page title icon Investing in Websites: Process, ROI From Deals, How To

Mushfiq

Many websites bring in consistent monthly revenue. This makes them very attractive investments as many sites make enough revenue to take the place of a full-time job and are partially or near completely passive.

Investing in websites isn’t an easy process. Finding the right websites takes knowledge, experience, and good systems to succeed. 

Let’s discuss the ins and outs of this business model!


What is Website Investing? 

Website investing is the practice of buying websites with the intent of making a profit. This can be from passive income, improving the monetization on sites for better cash flow, or even flipping sites.

There are many different forms this can take, and many different types of online businesses that can make a website profitable.


Is It Worth Investing In a Website?

While it takes a lot of effort, a lot of monetary investment, or both, investing in websites can be a very profitable endeavor. There are opportunities for making not only decent money, but what many people would consider job-replacement levels of income.

I have published dozens of website sale case studies that show the process used on multiple sites. These clearly show that it can be worth the time and effort to invest in a website, with many five-figure pay-outs and even a case study of a “failure” of a site that sold for $6,000 more than it was purchased for.

Here are numbers behind a few of my recent website flips:

  • Wellness website: acquired for $5,650 in July 2020 and sold in December 2020 for $30,100. The site was earning $300/mo and when sold it was earning $936/mo.
  • Dating website: acquired for $32,000 in early 2019 earning about $1,000/mo. The site currently earns $9,000/mo. The site is valued at $315,000 to $350,000.
  • Outdoor website: acquired for $23,000 in April 2020. The site was earning $300/mo. We scaled the site to earn $3,000 to $6,000 per month depending on the time of the year. The site valued at $140,000 to $160,000.

Even “fast” website flips take some time and quite a bit of work. Website investors looking for passive income will still want to look at improving traffic and optimizing monetization to bring in more monthly income.

Is it worth investing in websites? In the right ones, absolutely! But it takes work to get the most out of each deal.



Buying vs Building a Website From Scratch

The question often comes up of whether it’s better to build a website from scratch or to buy a website. I dived deep into this topic in this article as well.

There are pros and cons to each method. It’s not unusual for experienced website builders to do both at the same time, especially when building and scaling a portfolio of sites.

Pros and Cons of Buying

Buying sites that are built for you basically gives an investor their time in exchange for money. Paying for professionals to build a profitable site, and build it well, tends to be fairly expensive but it allows the investor to be hands-off.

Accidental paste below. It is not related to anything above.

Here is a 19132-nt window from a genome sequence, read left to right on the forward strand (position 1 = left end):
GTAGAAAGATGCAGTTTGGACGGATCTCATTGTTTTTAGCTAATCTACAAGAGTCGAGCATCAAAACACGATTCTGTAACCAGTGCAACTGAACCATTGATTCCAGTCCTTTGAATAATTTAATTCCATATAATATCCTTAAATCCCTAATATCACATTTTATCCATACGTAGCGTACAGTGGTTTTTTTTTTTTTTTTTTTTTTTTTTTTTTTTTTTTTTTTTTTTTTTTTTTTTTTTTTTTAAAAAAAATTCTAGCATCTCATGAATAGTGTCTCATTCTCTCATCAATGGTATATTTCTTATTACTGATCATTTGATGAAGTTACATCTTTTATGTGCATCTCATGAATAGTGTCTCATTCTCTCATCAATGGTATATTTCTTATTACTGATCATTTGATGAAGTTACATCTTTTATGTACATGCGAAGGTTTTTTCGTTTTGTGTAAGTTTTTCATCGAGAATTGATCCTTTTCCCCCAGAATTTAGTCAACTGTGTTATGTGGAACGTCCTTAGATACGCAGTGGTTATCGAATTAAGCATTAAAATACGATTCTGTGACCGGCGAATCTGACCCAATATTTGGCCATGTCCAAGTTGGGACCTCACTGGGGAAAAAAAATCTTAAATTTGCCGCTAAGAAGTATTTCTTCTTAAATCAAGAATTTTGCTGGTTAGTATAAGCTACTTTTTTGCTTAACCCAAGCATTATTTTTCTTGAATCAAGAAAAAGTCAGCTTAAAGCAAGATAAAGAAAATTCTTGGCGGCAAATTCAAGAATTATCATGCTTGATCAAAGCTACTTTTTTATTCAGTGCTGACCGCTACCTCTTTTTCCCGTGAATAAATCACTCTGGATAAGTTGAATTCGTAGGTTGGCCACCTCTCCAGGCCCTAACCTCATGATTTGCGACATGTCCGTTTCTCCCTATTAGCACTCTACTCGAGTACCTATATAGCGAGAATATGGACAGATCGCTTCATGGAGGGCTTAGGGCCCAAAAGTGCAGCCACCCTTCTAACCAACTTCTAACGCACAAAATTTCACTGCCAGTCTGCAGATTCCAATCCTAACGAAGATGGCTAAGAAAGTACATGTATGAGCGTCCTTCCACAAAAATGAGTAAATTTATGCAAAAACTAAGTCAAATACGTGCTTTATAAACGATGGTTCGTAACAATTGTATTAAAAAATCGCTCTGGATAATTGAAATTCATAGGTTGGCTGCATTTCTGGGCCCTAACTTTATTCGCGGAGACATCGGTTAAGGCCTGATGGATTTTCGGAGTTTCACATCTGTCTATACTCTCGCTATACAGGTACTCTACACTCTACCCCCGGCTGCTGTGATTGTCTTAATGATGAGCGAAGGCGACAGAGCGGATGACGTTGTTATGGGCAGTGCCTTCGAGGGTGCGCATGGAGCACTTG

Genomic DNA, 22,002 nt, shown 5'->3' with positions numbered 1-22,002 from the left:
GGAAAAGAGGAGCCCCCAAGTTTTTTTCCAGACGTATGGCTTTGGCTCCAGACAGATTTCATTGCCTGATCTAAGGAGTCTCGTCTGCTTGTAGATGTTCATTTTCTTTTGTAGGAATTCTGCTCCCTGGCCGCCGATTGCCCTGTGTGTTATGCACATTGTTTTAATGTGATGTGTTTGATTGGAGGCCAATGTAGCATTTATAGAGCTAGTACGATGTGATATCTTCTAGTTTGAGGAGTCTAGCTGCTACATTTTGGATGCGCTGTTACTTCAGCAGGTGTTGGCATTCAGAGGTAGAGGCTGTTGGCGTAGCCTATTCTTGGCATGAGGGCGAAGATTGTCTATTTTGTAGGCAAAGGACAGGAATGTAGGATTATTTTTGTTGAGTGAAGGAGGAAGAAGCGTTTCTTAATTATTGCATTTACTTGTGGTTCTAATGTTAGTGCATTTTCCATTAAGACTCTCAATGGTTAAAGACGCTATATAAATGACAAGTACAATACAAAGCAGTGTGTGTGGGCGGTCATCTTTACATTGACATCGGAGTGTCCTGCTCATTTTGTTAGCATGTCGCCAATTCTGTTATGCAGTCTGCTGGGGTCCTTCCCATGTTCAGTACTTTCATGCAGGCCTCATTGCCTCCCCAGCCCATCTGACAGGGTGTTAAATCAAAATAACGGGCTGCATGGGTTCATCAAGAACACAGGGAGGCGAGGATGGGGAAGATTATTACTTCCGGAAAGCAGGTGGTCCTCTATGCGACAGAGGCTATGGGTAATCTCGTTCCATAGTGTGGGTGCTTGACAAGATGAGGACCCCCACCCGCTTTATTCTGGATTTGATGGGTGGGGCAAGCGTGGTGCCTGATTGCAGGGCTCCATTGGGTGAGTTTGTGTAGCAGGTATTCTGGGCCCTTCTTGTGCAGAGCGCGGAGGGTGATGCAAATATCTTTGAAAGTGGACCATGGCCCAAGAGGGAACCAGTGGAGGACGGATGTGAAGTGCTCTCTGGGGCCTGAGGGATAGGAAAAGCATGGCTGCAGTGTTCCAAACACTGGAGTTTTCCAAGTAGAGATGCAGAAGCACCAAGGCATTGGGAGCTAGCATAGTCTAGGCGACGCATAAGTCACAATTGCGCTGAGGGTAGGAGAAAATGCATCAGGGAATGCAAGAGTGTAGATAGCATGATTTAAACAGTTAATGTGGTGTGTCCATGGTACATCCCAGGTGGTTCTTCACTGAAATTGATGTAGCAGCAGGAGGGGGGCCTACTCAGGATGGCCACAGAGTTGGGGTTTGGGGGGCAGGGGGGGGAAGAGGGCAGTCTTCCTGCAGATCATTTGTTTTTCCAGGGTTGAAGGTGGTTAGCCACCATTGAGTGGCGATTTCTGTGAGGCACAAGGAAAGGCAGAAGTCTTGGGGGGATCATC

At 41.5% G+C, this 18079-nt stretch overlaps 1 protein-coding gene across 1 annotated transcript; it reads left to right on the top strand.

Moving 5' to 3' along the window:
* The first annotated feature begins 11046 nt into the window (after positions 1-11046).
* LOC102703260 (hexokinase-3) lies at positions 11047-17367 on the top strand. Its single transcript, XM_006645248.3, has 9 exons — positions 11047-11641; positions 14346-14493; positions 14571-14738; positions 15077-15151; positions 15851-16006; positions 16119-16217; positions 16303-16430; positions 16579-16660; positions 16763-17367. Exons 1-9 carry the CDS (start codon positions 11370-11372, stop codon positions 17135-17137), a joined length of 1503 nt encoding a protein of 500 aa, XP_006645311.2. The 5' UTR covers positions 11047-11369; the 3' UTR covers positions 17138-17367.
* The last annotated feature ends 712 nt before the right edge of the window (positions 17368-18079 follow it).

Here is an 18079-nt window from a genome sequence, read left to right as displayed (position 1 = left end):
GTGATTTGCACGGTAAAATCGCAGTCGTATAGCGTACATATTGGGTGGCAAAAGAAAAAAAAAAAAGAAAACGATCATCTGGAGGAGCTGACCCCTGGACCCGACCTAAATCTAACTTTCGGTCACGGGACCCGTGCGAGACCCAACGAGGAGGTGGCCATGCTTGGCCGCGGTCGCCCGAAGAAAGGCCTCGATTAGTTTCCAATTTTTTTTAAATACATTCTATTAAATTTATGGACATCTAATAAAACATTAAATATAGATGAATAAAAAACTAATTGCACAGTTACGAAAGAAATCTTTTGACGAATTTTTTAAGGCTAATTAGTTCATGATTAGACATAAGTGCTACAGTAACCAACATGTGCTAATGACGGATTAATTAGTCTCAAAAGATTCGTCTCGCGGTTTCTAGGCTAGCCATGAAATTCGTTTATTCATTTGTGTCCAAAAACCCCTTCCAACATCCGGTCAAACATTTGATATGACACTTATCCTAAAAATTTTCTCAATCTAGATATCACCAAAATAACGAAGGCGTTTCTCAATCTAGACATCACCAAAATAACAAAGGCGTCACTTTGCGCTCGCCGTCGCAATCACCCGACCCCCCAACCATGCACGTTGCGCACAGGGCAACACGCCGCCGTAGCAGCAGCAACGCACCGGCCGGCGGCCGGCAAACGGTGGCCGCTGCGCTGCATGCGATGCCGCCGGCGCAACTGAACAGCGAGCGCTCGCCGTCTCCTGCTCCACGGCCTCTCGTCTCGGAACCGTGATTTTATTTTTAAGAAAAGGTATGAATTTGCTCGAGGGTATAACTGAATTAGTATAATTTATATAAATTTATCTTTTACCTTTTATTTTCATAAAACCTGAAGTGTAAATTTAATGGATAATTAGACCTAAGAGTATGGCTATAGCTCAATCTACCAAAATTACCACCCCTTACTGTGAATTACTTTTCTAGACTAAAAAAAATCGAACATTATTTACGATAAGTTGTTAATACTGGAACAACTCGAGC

For investors who don’t have a lot of time, or don’t have any experience at all, this can be a great way to learn the basics and get a viable site without having to pour hundreds of hours into the process.

Buying a DFY package might be out of the budget of many beginners. If that’s the case, then working to build profitable websites is the right play.

Once the money isn’t as tight, this is an option that is worth visiting for many investors.

Pros

  • Beginners can watch professionals build a site step-by-step to learn the basics
  • Very hands-off, leading to big-time savings

Cons

  • Very expensive compared to building a site on your own
  • Little to no control over site setup, keyword selection, and quality of content
  • While they can learn the basics by watching, nothing beats the “hands-on” education of building a site from scratch yourself

Pros and Cons of Building

Why build a website from scratch if it’s possible to hire someone to do it for you? There are several advantages to going the building from scratch route.

One is learning. While it’s possible to learn the basics of the process from watching how the DFY professionals do things, there’s no better way to learn all the nitty-gritty details than to do them yourself.

This knowledge is important for not only succeeding on a first site, but those lessons make it possible to repeat the process over and over again.

Another major positive is the budget. While building up a profitable site requires a lot of time and effort, it will be cheaper than DFY. This even includes expenses like learning to hire freelancers and creating a process for them to create usable content.

Whether this option is the right one for you comes back to that classic question of money vs. time.

Pros

  • Complete control over site structure, on-page SEO, and keyword choices
  • Can replace expenses with time
  • Much cheaper than going the DFY route

Cons

  • Prepare to invest hundreds of hours of work into building a site, especially if it’s from scratch